If the above nest egg calculations don’t make sense, check out this post and download my free FIRE calculator to play around with.
What about IRR?
IRR is a little bit easier because it is just a percentage that comes out. It’s the expected annual rate of return on your money.
When Selenid and I look for cash flowing rental properties to buy, our goal cash-on-cash return is 10% or greater. I think this same value is a good goal for any investment and can be roughly translated into a goal IRR of 10% or greater.
Now, let’s look at my analysis
Here is a look at how I calculated all of this:
The full Excel sheet was too big to fit but all that is missing here is the same annual cash flow amount going down until year 30 as an attending.
So, based on this, the net present value of my medical education is $4.9 million. Meanwhile, the internal rate of return on my medical education is 22%.
Let’s dig in
In terms of NPV, I did not meet the goal of $5.7 million. It was pretty close but not quite there. Meanwhile, my IRR was a robust 22%.
These numbers generally jive with those in the WCI article where a dentist had an NPV of $1.2 million and IRR of 18% while an orthopedic surgeon has an NPV of $5 million and IRR of 31%. Actually, in their post, a pediatrician had the same IRR as me at 22% but with a lower NPV of roughly $2 million.
In this sense, I kind of underperformed. Especially given my annual income in one of the most highly compensated medical specialties. This really shows the impact of the debt that I took on for undergraduate and medical school studies.
However, by both accounts, the return on my medical education and decision to become a doctor was worth it from a financial sense.
And of course, this whole discussion ignores that intangible reasons that make a career as a physician so worth it. Helping others and providing care to those in need is extremely rewarding. However, we have seen in the burnout epidemic that this is not enough. It takes personal well-being, including financial well-being, to be the best doctor you can be and for these intangible rewards to ring their most true.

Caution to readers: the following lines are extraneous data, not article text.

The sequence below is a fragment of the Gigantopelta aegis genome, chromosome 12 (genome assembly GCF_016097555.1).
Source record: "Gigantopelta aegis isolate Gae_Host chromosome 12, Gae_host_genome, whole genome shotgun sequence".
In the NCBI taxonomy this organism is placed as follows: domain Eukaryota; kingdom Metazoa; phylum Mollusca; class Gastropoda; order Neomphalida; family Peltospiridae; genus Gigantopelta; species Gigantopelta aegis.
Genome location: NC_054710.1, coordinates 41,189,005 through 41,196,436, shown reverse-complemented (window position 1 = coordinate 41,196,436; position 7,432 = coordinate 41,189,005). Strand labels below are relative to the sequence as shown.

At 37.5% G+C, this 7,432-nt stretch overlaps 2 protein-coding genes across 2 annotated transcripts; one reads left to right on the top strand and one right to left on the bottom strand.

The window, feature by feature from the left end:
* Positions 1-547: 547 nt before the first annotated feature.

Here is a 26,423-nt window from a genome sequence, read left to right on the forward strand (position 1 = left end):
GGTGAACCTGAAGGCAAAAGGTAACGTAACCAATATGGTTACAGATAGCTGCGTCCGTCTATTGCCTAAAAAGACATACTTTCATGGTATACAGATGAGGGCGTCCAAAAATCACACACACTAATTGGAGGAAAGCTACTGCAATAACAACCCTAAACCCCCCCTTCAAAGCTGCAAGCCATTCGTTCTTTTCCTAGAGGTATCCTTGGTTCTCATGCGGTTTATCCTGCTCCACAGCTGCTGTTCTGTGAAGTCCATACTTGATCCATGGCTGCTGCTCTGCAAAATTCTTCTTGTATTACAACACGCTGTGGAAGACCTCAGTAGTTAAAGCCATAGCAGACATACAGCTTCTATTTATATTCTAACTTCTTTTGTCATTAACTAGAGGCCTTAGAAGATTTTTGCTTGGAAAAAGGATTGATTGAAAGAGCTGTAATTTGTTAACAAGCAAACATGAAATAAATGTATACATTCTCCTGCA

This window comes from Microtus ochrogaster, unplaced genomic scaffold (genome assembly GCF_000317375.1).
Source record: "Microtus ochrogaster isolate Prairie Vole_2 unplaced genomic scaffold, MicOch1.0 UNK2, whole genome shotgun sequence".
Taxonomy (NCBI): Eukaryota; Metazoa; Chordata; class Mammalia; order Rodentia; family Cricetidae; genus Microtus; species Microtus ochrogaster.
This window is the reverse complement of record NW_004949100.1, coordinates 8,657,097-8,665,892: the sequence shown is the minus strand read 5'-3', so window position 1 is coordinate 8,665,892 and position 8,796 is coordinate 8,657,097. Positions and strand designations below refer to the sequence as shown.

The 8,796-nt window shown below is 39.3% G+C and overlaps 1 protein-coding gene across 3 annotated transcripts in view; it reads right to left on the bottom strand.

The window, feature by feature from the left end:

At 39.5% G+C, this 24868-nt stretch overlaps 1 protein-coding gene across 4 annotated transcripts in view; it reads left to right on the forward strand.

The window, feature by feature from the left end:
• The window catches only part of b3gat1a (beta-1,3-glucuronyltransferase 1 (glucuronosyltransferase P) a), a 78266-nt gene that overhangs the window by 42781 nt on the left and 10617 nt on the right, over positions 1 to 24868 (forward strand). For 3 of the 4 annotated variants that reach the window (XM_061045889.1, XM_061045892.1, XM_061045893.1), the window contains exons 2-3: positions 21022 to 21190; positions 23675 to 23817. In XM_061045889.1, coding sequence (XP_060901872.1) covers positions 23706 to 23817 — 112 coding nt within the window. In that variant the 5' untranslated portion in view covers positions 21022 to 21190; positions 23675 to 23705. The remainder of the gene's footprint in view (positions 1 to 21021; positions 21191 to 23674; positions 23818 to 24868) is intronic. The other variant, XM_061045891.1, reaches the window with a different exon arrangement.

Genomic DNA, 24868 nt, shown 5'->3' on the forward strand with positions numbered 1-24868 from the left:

But there is something more…
All of these calculations take place inside of a vacuum. You could have an NPV of $10 million and an IRR of 50%. But if you don’t follow sound, healthy (and simple) financial principles like these, you will fail to save, invest, and create a path to financial freedom.
And on the flip side, you could have an NPV of $1 million and an IRR of 10% and, through building basic financial habits, find financial well-being and achieve the ability to work and practice medicine on your own terms.
So, none of this guarantees anything. It is up to you. In the end, all that these numbers show is that it is possible. And for doctors, your NPV and IRR will always be high enough to allow you the chance to reach financial freedom except in the most extreme of circumstances.
You can see this proven here as my IRR as a plastic surgeon is the same as the average pediatrician!
So, here are some must-read resources to help you set and automate your path to financial freedom using your hard-earned education so that you can focus on exactly what you love about medicine!
- 6 Steps for Physicians to Attain Financial Freedom
- Should Doctors Die with Their Student Debt?
- 9 Reasons Doctors Need to Save Money Too
- Debunking 7 Financial Myths Overheard in the Doctors’ Lounge
What do you think? What is your NPV and IRR? Did the results surprise you or make sense? Would you choose this path again? Let me know in the comments above.